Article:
“The goal is survival. Fringe theaters are like cockroaches — they live on so little, you can’t kill them.” So explained Stephen McCandless, the producer behind the Caution Zero network, over noodles at a Vietnamese restaurant in Seattle’s Capitol Hill late last July.
Although he was talking about fringe theater, McCandless’ comment also — for me, anyway — summed up the core appeal of the fly-by-night production values and low barrier to entry enabled by online video. And it made clear that McCandless, a veteran of the Annex Theater, has a surprising, and valuable, background on which to draw in producing the company’s latest offering, What the Funny.
Caution Zero’s first show, Cherub, the Vampire with Bunny Slippers (an homage to Buffy the Vampire Slayer that was produced by McCandless and writer-director Scott O. Moore) ran for two seasons for a total of twenty-five episodes. And even without any marketing or PR, and a neglected Web site, it was garnering 30,000 to 60,000 views a month, according to McCandless. The latest, Funny, builds on Cherub. It also features both quality production value on the cheap and sly, dry performances from a great ensemble. The show, he joked, “…represents my best shot across the bow of Hollywood.”
McCandless had done everything from working at Microsoft (MSFT) to crewing for the Flying Karamazov Brothers to riding ambulances as an emergency medical technician before starting at Annex rigging lights and eventually rising to managing director of the theater. After staging a production that didn’t draw much of an audience and failed to recoup $6,000 of the $15,000 budget, he found himself standing in the empty theater contemplating the set, lighting, costumes and actors assembled for the show and wondering how he could salvage such projects. “Right around that time, Steve Jobs waved around the first generation, video-enabled iPod and I thought, ‘He’s going to legitimize Net video the same way they did the MP3 player.'”
McCandless explained that he has always been happy to take on the jobs that the creative types don’t want or can’t manage. If he’d been in Detroit, he said, he would have come up with a way to take advantage of all the polished steel workers, machinists and welders. Instead, he found himself with a pool of talented filmmakers, techies and actors drawn from Seattle’s wealth of well-educated kooks and vibrant performance scene (which in my youth was dominated by acts like the Karamazovs, The Jim Rose Circus, and plays at the well-regarded ACT). “It’s an important job that no one wants,” he said of managing the production team. “I wanted to set up a production company; they wanted to make a movie.”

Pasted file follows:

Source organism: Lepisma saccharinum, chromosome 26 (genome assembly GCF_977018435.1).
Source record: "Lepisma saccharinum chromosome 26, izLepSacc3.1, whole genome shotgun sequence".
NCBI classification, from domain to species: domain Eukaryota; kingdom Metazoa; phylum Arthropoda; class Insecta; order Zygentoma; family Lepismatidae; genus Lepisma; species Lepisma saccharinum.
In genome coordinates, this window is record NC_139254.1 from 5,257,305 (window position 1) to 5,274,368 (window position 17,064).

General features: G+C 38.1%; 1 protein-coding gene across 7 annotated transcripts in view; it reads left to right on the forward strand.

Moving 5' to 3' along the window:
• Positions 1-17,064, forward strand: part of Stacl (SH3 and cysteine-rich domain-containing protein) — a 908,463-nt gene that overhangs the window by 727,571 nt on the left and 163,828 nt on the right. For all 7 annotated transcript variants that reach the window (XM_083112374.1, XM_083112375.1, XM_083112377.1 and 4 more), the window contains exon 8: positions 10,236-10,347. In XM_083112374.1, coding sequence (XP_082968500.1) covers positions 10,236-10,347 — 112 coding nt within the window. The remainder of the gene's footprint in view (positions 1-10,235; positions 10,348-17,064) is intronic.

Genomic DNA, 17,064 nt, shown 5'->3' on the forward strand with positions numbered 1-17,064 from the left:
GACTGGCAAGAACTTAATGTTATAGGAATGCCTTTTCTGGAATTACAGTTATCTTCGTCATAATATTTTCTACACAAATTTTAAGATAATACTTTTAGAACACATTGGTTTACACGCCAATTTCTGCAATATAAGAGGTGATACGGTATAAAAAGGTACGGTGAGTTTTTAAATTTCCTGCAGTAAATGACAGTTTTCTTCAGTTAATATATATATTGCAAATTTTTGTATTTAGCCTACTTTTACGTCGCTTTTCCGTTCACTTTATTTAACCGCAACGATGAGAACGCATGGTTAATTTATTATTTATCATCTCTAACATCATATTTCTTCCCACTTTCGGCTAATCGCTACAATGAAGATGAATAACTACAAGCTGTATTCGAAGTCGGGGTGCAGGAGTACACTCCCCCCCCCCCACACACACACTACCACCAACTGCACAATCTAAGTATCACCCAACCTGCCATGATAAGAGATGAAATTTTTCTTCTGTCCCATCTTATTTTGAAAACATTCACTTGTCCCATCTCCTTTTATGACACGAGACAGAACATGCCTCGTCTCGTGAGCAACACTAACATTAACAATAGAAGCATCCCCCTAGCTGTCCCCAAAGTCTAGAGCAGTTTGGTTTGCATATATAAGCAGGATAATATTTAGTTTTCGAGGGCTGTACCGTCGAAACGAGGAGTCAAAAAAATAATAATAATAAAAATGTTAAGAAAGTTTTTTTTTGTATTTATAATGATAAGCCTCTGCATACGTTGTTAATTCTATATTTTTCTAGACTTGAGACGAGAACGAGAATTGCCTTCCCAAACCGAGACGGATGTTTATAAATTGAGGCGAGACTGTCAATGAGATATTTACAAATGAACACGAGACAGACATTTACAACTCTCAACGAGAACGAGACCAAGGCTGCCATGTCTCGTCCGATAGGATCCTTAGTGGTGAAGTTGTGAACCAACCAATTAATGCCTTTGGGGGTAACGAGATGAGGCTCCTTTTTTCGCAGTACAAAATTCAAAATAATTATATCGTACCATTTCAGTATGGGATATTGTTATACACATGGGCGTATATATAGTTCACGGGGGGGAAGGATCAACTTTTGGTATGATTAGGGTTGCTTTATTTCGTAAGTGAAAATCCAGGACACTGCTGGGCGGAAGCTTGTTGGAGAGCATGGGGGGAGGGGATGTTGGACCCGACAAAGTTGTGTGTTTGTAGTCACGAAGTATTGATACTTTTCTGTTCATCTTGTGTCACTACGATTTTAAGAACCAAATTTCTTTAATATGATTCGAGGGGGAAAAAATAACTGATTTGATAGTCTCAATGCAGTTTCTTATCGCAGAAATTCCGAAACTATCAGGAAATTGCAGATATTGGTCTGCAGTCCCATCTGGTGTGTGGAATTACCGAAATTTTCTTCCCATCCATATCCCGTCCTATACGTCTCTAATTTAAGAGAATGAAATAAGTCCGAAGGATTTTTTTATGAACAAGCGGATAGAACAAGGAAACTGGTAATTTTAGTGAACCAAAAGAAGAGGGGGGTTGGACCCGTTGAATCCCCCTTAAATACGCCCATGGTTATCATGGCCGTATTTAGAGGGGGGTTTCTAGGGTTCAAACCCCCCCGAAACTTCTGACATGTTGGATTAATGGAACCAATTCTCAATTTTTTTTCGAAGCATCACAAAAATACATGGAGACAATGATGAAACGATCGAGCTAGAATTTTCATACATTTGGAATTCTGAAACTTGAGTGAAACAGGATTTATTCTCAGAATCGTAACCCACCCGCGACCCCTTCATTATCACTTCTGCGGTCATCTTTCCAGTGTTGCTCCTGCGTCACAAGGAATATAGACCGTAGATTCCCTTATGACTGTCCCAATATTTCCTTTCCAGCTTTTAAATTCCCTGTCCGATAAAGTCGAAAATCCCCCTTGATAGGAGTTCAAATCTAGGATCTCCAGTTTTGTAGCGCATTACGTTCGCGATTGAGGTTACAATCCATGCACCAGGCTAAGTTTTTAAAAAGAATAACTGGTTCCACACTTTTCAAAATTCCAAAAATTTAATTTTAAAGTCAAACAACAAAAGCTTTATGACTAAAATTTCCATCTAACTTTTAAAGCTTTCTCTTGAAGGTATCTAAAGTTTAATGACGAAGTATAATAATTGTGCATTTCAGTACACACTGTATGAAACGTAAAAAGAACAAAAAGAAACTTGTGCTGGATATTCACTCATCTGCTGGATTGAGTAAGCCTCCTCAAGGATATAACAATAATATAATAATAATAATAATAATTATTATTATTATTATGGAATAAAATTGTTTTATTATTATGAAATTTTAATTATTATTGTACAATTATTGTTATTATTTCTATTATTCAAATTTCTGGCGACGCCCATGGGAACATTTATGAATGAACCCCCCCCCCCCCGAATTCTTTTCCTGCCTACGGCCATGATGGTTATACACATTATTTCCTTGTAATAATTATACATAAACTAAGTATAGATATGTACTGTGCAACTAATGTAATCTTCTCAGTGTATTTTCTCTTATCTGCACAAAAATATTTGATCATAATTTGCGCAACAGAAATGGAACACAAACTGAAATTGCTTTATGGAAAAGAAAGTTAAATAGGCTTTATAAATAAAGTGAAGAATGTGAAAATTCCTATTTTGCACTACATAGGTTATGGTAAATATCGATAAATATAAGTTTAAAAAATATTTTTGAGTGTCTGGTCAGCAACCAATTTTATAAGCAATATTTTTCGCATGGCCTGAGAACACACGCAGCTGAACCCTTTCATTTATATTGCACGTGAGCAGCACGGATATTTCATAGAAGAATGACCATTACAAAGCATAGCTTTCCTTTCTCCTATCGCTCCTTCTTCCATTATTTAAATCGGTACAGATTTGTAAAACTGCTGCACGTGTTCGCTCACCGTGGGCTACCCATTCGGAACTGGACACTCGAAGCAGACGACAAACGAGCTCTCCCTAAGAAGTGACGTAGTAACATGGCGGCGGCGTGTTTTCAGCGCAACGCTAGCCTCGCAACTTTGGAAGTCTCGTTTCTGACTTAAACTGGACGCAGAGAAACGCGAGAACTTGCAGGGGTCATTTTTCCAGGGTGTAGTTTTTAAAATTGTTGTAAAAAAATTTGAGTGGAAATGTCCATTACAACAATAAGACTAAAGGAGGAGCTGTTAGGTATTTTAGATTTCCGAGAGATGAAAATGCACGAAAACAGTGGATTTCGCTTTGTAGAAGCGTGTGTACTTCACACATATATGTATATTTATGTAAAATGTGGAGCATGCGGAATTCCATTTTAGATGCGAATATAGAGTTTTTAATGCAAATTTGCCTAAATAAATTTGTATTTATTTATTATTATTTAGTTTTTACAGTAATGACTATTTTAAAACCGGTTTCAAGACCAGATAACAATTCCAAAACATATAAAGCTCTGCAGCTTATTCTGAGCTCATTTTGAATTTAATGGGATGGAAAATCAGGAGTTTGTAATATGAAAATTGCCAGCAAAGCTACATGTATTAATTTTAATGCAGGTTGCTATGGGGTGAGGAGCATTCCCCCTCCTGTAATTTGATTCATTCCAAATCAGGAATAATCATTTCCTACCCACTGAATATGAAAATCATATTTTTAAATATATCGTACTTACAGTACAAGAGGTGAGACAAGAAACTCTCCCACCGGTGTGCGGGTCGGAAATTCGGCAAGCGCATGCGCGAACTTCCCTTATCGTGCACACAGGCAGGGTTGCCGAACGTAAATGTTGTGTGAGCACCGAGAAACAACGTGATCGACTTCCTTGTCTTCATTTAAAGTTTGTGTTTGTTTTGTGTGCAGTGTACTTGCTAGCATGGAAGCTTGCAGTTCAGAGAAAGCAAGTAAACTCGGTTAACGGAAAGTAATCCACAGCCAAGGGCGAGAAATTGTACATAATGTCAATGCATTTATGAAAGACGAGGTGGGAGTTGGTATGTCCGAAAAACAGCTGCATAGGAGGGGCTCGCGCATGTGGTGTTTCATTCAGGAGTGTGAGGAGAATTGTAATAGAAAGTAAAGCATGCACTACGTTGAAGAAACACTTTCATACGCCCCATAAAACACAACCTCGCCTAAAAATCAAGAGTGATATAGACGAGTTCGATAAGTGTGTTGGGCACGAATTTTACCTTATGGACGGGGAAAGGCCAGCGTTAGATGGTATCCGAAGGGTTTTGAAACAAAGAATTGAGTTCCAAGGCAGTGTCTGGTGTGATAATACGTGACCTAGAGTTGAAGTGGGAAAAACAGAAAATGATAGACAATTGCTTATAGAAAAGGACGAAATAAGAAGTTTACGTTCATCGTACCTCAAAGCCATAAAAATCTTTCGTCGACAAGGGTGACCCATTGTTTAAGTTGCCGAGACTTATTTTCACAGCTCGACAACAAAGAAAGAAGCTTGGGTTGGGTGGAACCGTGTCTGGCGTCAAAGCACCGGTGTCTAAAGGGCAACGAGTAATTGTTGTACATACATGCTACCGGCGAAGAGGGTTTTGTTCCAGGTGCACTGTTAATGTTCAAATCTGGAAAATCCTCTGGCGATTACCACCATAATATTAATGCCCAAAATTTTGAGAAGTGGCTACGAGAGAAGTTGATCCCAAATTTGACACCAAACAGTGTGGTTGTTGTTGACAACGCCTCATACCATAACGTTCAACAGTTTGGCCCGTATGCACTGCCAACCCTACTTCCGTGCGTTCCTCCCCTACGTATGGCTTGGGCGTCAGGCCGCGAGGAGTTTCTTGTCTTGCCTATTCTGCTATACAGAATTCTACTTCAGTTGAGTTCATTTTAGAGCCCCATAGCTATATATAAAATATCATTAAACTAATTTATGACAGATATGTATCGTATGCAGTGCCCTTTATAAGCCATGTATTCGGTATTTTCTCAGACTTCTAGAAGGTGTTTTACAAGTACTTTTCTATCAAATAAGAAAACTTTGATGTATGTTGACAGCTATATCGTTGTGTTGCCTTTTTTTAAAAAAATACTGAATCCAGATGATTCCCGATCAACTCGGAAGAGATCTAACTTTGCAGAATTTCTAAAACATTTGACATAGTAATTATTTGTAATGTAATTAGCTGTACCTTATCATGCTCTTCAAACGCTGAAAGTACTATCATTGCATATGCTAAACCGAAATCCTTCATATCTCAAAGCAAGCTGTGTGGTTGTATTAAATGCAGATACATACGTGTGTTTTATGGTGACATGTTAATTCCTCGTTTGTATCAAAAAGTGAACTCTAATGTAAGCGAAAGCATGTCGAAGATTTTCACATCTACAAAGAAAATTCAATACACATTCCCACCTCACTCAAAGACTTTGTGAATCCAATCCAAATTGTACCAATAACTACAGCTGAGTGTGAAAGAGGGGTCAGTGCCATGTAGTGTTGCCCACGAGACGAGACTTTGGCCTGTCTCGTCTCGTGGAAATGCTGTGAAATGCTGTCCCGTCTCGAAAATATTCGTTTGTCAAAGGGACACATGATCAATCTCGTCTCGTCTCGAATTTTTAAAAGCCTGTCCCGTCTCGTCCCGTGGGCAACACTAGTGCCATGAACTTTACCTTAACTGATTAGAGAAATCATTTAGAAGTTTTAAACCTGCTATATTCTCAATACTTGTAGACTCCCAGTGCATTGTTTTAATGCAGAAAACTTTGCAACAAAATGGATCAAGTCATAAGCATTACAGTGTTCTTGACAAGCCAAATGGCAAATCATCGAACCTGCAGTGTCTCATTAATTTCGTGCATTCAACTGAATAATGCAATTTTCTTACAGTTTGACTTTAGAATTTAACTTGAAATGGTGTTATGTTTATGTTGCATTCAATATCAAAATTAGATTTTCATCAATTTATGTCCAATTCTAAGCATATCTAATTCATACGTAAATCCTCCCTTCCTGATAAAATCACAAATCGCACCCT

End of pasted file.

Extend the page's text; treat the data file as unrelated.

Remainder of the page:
A visiting colleague, Julie Daman of Nontourage, had blown McCandless away when she told him about the petty cash budget of a network television show she’d worked on in Los Angeles. For the same amount of money, he can produce two hours of content — eleven ten-minute episodes — which takes a lot of pressure off the need to have a built-in business model. Still, he noted, “That’s a significant opportunity for profit.” The network’s shows are made available on the network site, cautionzero.net, as well as via a high-quality video podcast download from the iTunes store and across video-sharing sites such as YouTube.
Filmmakers like Ridley Scott, who accused the Internet of “killing cinema” at a re-release screening in Venice of his seminal Blade Runner, should take note. The legitimate (and not so legitimate) theater survived motion pictures, just as movie theaters survived television. While McCandless still prefers the charge he gets from live performance, online video distribution is making it possible to extend his audience beyond the boundaries of the black box while keeping the free-wheeling sensibility of artists with nothing to lose intact.
Funny is due to kick off with its first episode on Sept. 17th. McCandless will be speaking later in the month at the Podcast and New Media Expo on a panel with Daman and a number of other accomplished online serial producers.